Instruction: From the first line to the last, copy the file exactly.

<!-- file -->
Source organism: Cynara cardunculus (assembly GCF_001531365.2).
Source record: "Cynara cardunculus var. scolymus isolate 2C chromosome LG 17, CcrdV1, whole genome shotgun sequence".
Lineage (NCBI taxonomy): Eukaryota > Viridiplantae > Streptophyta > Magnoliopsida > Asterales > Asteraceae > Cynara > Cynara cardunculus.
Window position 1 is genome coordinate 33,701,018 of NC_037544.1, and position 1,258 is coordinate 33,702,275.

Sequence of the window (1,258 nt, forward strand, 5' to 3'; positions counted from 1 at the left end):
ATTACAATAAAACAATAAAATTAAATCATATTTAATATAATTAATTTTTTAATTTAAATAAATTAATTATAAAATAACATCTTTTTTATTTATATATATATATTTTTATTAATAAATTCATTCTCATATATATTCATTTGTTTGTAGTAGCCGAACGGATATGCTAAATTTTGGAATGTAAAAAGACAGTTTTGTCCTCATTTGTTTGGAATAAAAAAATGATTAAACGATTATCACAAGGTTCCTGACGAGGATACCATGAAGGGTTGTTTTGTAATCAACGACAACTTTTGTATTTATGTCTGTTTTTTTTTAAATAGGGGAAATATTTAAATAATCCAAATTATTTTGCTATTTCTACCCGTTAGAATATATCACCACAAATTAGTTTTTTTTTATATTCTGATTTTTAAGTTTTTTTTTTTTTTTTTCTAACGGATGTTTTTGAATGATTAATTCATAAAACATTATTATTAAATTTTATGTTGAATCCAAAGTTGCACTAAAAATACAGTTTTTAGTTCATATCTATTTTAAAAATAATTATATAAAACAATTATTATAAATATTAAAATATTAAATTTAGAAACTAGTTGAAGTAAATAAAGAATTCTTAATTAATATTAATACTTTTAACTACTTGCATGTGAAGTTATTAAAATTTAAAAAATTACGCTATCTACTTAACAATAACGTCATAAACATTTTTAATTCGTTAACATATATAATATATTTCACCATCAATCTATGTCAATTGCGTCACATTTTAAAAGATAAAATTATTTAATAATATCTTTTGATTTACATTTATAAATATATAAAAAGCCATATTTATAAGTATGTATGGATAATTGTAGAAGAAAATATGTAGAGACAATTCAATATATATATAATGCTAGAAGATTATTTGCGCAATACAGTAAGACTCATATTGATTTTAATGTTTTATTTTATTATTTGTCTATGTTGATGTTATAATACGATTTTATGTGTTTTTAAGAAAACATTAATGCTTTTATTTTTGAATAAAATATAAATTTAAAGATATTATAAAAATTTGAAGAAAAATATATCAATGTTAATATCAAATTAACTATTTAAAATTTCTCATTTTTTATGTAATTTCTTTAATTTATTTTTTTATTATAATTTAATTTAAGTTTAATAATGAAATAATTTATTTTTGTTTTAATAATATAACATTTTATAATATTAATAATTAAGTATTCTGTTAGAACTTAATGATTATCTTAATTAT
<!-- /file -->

Source organism: Cynara cardunculus (assembly GCF_001531365.2).
Source record: "Cynara cardunculus var. scolymus isolate 2C chromosome LG 17, CcrdV1, whole genome shotgun sequence".
Lineage (NCBI taxonomy): Eukaryota > Viridiplantae > Streptophyta > Magnoliopsida > Asterales > Asteraceae > Cynara > Cynara cardunculus.
Window position 1 is genome coordinate 33,701,018 of NC_037544.1, and position 1,258 is coordinate 33,702,275.

Sequence of the window (1,258 nt, forward strand, 5' to 3'; positions counted from 1 at the left end):
ATTACAATAAAACAATAAAATTAAATCATATTTAATATAATTAATTTTTTAATTTAAATAAATTAATTATAAAATAACATCTTTTTTATTTATATATATATATTTTTATTAATAAATTCATTCTCATATATATTCATTTGTTTGTAGTAGCCGAACGGATATGCTAAATTTTGGAATGTAAAAAGACAGTTTTGTCCTCATTTGTTTGGAATAAAAAAATGATTAAACGATTATCACAAGGTTCCTGACGAGGATACCATGAAGGGTTGTTTTGTAATCAACGACAACTTTTGTATTTATGTCTGTTTTTTTTTAAATAGGGGAAATATTTAAATAATCCAAATTATTTTGCTATTTCTACCCGTTAGAATATATCACCACAAATTAGTTTTTTTTTATATTCTGATTTTTAAGTTTTTTTTTTTTTTTTTCTAACGGATGTTTTTGAATGATTAATTCATAAAACATTATTATTAAATTTTATGTTGAATCCAAAGTTGCACTAAAAATACAGTTTTTAGTTCATATCTATTTTAAAAATAATTATATAAAACAATTATTATAAATATTAAAATATTAAATTTAGAAACTAGTTGAAGTAAATAAAGAATTCTTAATTAATATTAATACTTTTAACTACTTGCATGTGAAGTTATTAAAATTTAAAAAATTACGCTATCTACTTAACAATAACGTCATAAACATTTTTAATTCGTTAACATATATAATATATTTCACCATCAATCTATGTCAATTGCGTCACATTTTAAAAGATAAAATTATTTAATAATATCTTTTGATTTACATTTATAAATATATAAAAAGCCATATTTATAAGTATGTATGGATAATTGTAGAAGAAAATATGTAGAGACAATTCAATATATATATAATGCTAGAAGATTATTTGCGCAATACAGTAAGACTCATATTGATTTTAATGTTTTATTTTATTATTTGTCTATGTTGATGTTATAATACGATTTTATGTGTTTTTAAGAAAACATTAATGCTTTTATTTTTGAATAAAATATAAATTTAAAGATATTATAAAAATTTGAAGAAAAATATATCAATGTTAATATCAAATTAACTATTTAAAATTTCTCATTTTTTATGTAATTTCTTTAATTTATTTTTTTATTATAATTTAATTTAAGTTTAATAATGAAATAATTTATTTTTGTTTTAATAATATAACATTTTATAATATTAATAATTAAGTATTCTGTTAGAACTTAATGATTATCTTAATTAT